I’ve got Luke at home at present. It’s the second week of a short break before Term 2 starts. Luckily he & I get some respite from one another when he attends vacation care on occasional days. Bronte has taken a few days off too & he & Luke have spent them scooting around on the new buggy we indulged in when we went to Agfest in early May (Agfest being the premier agricultural show in Tasmania), playing cricket, kicking the footie (the pointy one) & watching kid shows on TV. On the other days, my work rate has necessarily gone down as I juggle farm duties with child care.

Apart from pig-weaning this last week, I’ve also been engaged in a great deal of donkey work: unloading and bagging around 400kg of piggy apples & an even larger amount of piggy potatoes, and shifting 34 extremely heavy bags of goat manure. It wasn’t until I started scavenging for cheap feed for the pigs that I realised the extent of food waste from agriculture, shops & food-processing plants. For rural economies such as ours I can’t help but imagine how a bio-digester would be an ideal way to generate renewable electricity. Bio-digesters are different to the burning of biomass, being instead like giant composters, releasing methane which is burnt to drive generators & providing as a by-product a great source of soil improver. Talking of renewable power, I heard the inspiring story of Woking in the UK, which now generates 98% of its own power & thus is very nearly off the grid. This story was in its infancy when we left the UK & it’s great to hear that it came to such successful fruition. The same man that drove the Woking project, is now in charge of a Sydney initiative which aims to create a virtually carbon-neutral city by 2030. All power to his elbow I say.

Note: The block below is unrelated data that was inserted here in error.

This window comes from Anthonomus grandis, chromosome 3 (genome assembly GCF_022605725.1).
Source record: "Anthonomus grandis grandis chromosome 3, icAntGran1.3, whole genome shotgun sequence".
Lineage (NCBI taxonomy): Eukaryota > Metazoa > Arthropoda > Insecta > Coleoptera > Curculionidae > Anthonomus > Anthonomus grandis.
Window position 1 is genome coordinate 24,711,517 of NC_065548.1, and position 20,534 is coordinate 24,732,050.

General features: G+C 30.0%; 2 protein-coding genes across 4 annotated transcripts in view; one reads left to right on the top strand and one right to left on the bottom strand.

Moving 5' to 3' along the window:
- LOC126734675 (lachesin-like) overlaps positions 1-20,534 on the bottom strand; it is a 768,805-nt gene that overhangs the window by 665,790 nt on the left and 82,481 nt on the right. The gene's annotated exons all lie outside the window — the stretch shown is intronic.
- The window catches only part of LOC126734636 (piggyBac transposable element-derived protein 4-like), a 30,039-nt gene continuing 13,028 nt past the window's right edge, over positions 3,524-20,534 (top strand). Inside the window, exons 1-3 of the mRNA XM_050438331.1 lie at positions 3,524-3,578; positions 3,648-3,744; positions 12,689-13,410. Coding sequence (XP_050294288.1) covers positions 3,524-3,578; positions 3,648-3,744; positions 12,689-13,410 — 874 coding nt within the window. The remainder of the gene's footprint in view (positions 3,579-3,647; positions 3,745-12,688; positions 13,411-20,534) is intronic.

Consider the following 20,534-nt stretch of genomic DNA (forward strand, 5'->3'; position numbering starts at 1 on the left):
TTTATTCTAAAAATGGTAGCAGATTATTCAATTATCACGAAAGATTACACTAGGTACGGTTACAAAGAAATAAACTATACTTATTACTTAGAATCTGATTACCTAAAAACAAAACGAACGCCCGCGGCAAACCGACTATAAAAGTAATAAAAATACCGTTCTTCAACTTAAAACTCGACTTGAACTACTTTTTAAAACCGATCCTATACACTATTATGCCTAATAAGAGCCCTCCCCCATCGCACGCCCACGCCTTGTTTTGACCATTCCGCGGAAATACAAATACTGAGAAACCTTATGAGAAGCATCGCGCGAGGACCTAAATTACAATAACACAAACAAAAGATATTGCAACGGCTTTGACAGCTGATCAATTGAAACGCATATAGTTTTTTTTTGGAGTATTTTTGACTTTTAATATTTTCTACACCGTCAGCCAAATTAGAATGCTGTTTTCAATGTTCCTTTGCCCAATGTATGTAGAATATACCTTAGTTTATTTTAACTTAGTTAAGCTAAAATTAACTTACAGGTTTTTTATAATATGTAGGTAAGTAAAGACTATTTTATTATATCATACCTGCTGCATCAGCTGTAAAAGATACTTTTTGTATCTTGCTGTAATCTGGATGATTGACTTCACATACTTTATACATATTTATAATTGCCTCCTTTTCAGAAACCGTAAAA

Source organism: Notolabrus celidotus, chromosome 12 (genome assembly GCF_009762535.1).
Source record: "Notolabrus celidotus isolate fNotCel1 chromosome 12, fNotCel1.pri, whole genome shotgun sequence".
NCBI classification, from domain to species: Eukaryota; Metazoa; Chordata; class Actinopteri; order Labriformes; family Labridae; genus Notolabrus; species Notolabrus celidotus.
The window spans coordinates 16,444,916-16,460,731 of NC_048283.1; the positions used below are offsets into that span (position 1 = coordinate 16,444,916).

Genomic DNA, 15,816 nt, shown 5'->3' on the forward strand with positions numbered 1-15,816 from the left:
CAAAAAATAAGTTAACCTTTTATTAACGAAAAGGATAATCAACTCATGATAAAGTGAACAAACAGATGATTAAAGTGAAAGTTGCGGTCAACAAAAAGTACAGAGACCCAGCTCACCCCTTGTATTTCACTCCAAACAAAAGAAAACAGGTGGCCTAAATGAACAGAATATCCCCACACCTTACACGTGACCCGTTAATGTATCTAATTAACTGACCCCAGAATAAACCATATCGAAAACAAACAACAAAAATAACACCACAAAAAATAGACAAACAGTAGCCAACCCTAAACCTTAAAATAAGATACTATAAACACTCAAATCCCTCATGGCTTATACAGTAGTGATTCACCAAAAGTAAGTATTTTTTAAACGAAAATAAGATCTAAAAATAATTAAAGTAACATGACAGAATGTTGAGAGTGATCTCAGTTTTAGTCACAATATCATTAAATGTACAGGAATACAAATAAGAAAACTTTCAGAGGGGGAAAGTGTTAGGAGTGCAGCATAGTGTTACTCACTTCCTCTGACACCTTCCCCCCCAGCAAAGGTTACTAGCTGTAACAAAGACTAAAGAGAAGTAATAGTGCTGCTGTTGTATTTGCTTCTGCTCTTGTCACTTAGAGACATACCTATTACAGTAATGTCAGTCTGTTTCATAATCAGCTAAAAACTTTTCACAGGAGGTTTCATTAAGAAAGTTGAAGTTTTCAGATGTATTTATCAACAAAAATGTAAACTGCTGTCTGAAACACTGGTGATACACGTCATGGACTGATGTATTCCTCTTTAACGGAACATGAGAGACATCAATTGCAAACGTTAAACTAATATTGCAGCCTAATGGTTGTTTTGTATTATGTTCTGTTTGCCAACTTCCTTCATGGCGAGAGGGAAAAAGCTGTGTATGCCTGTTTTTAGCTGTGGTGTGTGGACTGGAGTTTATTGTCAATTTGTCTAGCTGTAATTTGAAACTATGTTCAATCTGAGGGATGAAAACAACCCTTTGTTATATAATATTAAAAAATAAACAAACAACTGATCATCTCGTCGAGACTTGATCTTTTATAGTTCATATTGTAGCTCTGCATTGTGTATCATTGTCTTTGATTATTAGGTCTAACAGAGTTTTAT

The abbatoir story progresses. I have received many replies to my e-mail circular, which seems to be radiating in ever-increasing circles, even reaching the state department of economic development, someone from where rang me yesterday. I got up before 6am yesterday morning in order to fire off letters to local media, but I’ve yet to hear if any will be published. The imminent closure of the abbatoir was also featured on local radio this morning – whether as a result of my mini-campaign I have no idea. I am hoping that with all this extra publicity a buyer might be found before the end of June deadline, or failing that, a lead buyer/ operator supported by a consortium of small investors might keep the business going.

On a different & brighter note, I now have a shiny new-looking ute. It came back from the garage on Friday, cleaner than I can remember it with a heavily bling bull-bar & grill. Of course it’s got somewhat grubby since, not least when I nearly buried it in goat poo this afternoon, but I’m still chuffed not be driving a ute with a sad, crooked front. My bubble was burst somewhat when after picking Luke up a couple of days ago, the engine started making an awful noise & losing power. I thought the exhaust had blown or come adrift from the engine, but thankfully it turned out to be just the inlet hose to the turbo which had shaken loose.

In between farm stuff, Luke and I took a day out on Saturday to support an art workshop organised by & on behalf of the WWPG up in the forests of West Wellington. Having admired & speculated on the sculptures produced during the previous weekend’s workshop, we continued down to Billy Browns Falls, which was in spectacular form after the tremendous rain of the previous week. Then back to the studio to reflect our impressions of the forest in clay. The children produced a range of great objects using clay & items picked up on our foray to the Falls & all of us had a fun, uplifting day.